How do you spend your weekends?

Gratitude makes you happier, healthier, and more popular

article-image

What does it mean to “give thanks?”

Well, it depends. It depends on who, where, when, and how.

If you were around in October 1621 at the Plimouth Plantation, you might have been part of the “First Thanksgiving”. Here, the Native Americans and Pilgrims came together to celebrate the first harvest in the New World.

The settlers had struggled the previous winter due to a lack of supplies and food. Many had starved or became ill and died as a result. Yet, a number survived. Massasoit, leader of the Wampanoag tribe, had given the colonists food to get through their first winter.

After the snow thawed, the Pilgrims gradually learned to live off the land. Squanto, from the Patuxet tribe, taught them how to grow corn and catch eel. After this successful harvest, they threw a three-day feast that included waterfowl, turkey, venison, corn, and various shellfish.

Although such festivities were held intermittently in the years since, Thanksgiving finally became a federal holiday in 1863, thanks to Abraham Lincoln. Since then, Thanksgiving has been celebrated in the U.S. on the fourth Thursday of every November.

Fast Forward to Gratitude Today

While roast turkey, stuffing, and cranberry sauce are staples for the Thanksgiving holiday today, how often do we really practice gratitude?

We complain about this and that. We get agitated when deciding what to wear if we’re not served right away at a restaurant, and after a store doesn’t stock our favorite brand of coffee. But is it a surprise, given we live in an age of abundance?

When it comes to our everyday needs and wants, we have variety right at our fingertips. We can have any type of food delivered right to our doorstep. Our phones ping notifications on today’s trending news. And if you’re looking for entertainment, just open up your internet browser. While these are all good things, we easily take what we have for granted.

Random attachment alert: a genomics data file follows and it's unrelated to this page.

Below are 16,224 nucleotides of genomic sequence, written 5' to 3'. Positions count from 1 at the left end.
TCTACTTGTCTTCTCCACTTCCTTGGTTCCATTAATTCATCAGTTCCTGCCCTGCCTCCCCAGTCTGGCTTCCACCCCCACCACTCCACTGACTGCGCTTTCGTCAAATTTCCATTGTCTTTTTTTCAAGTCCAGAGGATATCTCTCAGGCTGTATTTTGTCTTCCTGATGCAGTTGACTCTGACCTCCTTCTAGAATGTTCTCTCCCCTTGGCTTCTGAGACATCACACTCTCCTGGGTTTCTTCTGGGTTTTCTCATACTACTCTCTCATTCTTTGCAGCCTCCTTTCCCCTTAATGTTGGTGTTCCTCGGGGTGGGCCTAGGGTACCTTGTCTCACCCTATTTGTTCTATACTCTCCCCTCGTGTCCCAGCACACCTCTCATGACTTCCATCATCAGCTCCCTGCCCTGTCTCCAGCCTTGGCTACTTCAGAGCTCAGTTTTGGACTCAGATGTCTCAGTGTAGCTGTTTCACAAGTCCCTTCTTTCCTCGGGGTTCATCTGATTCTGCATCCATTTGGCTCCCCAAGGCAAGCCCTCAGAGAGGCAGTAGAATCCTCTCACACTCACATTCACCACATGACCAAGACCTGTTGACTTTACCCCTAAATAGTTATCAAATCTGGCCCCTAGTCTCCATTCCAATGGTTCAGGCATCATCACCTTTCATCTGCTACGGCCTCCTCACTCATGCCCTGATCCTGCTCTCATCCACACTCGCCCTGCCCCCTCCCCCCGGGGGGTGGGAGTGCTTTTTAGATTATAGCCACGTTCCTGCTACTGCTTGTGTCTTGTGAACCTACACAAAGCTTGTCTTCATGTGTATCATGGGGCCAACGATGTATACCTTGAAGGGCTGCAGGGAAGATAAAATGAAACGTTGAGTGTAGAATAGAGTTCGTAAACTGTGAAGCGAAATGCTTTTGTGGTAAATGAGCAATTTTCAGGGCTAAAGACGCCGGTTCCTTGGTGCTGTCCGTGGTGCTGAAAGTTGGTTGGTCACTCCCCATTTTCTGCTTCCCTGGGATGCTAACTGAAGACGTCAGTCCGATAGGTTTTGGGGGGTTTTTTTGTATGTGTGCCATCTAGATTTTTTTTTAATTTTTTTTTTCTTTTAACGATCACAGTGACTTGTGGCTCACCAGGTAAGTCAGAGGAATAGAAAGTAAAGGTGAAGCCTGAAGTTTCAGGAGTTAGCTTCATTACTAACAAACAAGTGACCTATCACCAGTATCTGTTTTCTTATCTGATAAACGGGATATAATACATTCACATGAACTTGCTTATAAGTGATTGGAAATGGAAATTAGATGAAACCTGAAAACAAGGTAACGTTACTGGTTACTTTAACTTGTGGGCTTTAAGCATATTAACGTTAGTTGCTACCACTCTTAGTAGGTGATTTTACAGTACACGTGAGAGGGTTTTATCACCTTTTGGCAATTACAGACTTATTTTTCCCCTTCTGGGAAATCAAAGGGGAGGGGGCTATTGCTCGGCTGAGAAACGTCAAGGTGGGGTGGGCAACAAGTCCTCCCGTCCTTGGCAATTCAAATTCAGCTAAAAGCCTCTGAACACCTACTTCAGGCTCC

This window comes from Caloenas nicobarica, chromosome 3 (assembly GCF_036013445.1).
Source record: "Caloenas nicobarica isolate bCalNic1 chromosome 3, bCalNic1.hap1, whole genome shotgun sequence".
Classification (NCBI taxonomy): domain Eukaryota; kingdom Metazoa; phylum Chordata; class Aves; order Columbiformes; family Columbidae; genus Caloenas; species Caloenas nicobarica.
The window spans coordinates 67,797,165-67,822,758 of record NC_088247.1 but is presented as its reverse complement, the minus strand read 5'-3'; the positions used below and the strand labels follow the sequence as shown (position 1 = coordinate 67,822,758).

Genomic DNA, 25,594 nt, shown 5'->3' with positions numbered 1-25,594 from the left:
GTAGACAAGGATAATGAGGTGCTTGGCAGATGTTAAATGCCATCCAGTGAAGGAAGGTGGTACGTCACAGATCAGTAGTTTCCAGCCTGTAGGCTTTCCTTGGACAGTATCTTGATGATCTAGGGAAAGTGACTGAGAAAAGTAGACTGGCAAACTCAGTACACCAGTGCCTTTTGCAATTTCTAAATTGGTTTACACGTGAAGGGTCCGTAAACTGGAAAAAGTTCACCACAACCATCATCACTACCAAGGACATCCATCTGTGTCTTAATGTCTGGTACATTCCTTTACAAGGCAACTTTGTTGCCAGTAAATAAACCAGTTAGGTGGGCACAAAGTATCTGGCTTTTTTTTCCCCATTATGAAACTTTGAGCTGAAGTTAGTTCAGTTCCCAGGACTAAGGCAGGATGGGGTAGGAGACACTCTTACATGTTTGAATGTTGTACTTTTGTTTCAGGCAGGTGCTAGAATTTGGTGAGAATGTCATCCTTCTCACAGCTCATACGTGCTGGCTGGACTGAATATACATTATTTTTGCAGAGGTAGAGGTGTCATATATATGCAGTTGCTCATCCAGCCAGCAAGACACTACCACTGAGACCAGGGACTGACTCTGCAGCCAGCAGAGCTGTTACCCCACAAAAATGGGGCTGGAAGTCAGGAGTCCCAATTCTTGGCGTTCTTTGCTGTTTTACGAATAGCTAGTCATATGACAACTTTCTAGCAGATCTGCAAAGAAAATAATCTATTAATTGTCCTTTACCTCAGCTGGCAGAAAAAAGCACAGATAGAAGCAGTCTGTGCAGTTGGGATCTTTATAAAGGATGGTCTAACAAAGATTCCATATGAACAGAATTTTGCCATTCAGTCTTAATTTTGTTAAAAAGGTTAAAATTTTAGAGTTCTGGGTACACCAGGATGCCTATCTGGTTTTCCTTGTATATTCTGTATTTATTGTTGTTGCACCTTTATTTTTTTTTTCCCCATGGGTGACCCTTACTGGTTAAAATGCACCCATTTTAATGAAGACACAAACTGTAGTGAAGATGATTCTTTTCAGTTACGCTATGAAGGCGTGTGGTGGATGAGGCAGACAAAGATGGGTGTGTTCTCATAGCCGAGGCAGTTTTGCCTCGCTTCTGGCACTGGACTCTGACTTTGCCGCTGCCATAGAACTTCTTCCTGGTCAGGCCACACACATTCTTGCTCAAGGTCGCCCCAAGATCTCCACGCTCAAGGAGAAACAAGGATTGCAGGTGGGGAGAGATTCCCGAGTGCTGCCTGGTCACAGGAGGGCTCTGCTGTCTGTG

People’s acts of kindness often go unrecognized. In many cases, the recipient fails to say a simple “thanks” or give any acknowledgment. In an everyday quest to get things done, people are consumed by their own lives and forget to take the time to thank others.

It seems as if the original intent behind that first Thanksgiving feast has been lost with time.

The Benefits of Gratitude

Both giving and receiving thanks are important. But in order to understand why we need to see the benefits.

There are three main benefits to being thankful:

1. Strengthening social relationships

Gratitude can help us befriend others, improve existing relationships, make amends, and recognize others’ good deeds. In romantic relationships, practicing gratitude for the little things can make all the difference. In one study, expressing gratitude towards the partner improved the relationship quality for both people.

Letting someone know that you’re grateful for the person’s actions, or simply for being in your life, can improve your relationship. It doesn’t matter whether the person is a stranger, friend, parent, relative, or whoever. Thanking others breeds positive feelings all around.

2. Improving our personal sense of well-being